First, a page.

Women can experience symptoms of gingival inflammation during pregnancy. However, whether clinical signs of gingival inflammation were present already before pregnancy and whether women perceive an alteration in their periodontal health status during pregnancy compared to their periodontal health status before pregnancy remain unclear. The aim of this study was to evaluate the self-reported periodontal conditions in pregnant Dutch women as perceived before and during pregnancy. This cross-sectional survey was performed by asking women visiting two midwifery practices to complete a structured questionnaire. The data, which considered the women's oral hygiene habits, perceived periodontal health status before and during pregnancy and dental visits, were gathered and analysed. Parametric and nonparametric tests were used when appropriate. Most of the respondents (mean age: 29.6 years) brushed their teeth twice a day (72.2%), and 62.0% used interdental cleaning devices. Significant differences in periodontal health before and during pregnancy were perceived. No differences with respect to periodontal disease symptoms between the three trimesters during pregnancy were found. The symptom with the greatest increase was bleeding gums. This was followed by symptoms of painful and swollen gums. Of the 61.5% women who disclosed their plans to become pregnant to their dental care practitioner, 53.9% received information regarding the possibility of alterations in oral health status during pregnancy. Because of the perceived alterations in oral health status during pregnancy, approximately 11% of the women scheduled an additional appointment with their dental care professional for advice. During the pregnancy period, perceived alterations in periodontal health status were reported as compared to the oral health situation before pregnancy. Furthermore, approximately 50% of the women who visited a dental professional and disclosed their (plans) of pregnancy did not receive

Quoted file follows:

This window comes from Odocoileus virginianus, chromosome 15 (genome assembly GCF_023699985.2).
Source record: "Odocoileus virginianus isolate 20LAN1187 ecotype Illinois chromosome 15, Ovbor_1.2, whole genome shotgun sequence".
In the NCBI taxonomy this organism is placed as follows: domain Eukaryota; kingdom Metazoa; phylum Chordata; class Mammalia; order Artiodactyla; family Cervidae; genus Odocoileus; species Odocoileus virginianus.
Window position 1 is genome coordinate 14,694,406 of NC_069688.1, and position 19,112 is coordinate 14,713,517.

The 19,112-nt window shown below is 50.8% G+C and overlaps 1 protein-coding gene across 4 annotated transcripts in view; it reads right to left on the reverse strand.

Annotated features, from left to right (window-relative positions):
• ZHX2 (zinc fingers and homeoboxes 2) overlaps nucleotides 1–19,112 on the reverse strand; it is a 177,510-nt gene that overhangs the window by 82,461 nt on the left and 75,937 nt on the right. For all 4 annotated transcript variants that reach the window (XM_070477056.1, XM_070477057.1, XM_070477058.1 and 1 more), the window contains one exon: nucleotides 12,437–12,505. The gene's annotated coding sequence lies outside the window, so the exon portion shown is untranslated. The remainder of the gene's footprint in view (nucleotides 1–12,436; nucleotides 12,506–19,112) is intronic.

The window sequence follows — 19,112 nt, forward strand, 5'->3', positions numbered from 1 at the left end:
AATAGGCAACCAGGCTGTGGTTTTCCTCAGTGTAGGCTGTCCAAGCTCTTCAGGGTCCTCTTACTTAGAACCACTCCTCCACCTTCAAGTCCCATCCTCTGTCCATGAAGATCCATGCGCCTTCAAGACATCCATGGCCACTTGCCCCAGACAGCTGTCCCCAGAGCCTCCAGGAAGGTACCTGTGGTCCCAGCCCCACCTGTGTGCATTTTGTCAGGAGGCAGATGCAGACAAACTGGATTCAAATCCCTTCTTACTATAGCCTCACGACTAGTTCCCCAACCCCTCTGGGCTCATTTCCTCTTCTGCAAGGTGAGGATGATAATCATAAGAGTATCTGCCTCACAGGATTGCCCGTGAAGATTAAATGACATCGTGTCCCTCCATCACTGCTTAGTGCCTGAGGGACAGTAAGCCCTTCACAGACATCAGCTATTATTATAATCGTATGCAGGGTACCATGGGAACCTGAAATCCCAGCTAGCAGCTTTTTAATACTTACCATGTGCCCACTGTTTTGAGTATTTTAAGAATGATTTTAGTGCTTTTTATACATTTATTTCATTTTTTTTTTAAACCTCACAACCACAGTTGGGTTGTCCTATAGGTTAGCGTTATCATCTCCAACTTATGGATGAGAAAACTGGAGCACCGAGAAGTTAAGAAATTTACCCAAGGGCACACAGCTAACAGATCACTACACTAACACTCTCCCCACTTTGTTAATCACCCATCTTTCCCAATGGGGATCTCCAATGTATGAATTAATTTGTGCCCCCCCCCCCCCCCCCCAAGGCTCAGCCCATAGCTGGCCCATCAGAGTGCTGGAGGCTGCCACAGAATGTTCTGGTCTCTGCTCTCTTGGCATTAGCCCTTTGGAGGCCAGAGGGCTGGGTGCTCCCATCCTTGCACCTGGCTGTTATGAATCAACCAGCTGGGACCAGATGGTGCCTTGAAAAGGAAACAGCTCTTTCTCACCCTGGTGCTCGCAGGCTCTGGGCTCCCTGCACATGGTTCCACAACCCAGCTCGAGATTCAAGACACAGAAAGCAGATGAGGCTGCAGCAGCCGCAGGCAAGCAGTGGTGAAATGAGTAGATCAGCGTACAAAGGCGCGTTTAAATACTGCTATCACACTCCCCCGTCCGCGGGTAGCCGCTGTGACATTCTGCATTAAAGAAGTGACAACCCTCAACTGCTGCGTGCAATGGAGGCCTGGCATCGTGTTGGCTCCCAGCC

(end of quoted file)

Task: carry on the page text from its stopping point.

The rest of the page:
3. Transgender transitioning and change of self-reported sexual orientation.

    Science.gov (United States)

    Auer, Matthias K; Fuss, Johannes; Höhne, Nina; Stalla, Günter K; Sievers, Caroline

    2014-01-01

    Sexual orientation is usually considered to be determined in early life and stable in the course of adulthood. In contrast, some transgender individuals report a change in sexual orientation. A common reason for this phenomenon is not known. We included 115 transsexual persons (70 male-to-female "MtF" and 45 female-to-male "FtM") patients from our endocrine outpatient clinic, who completed a questionnaire, retrospectively evaluating the history of their gender transition phase. The questionnaire focused on sexual orientation and recalled time points of changes in sexual orientation in the context of transition. Participants were further asked to provide a personal concept for a potential change in sexual orientation. In total, 32.9% (n = 23) MtF reported a change in sexual orientation in contrast to 22.2% (n = 10) FtM transsexual persons (p = 0.132). Out of these patients, 39.1% (MtF) and 60% (FtM) reported a change in sexual orientation before having undergone any sex reassignment surgery. FtM that had initially been sexually oriented towards males ( = androphilic), were significantly more likely to report on a change in sexual orientation than gynephilic, analloerotic or bisexual FtM (p = 0.012). Similarly, gynephilic MtF reported a change in sexual orientation more frequently than androphilic, analloerotic or bisexual MtF transsexual persons (p =0.05). In line with earlier reports, we reveal that a change in self-reported sexual orientation is frequent and does not solely occur in the context of particular transition events. Transsexual persons that are attracted by individuals of the opposite biological sex are more likely to change sexual orientation. Qualitative reports suggest that the individual's biography, autogynephilic and autoandrophilic sexual arousal, confusion before and after transitioning, social and self-acceptance, as well as concept of sexual orientation itself may explain this phenomenon.

  4. Self-Reported Mental Health Predicts Acute Respiratory Infection.

    Science.gov (United States)

    Maxwell, Lizzie; Barrett, Bruce; Chase, Joseph; Brown, Roger; Ewers, Tola

    2015-06-01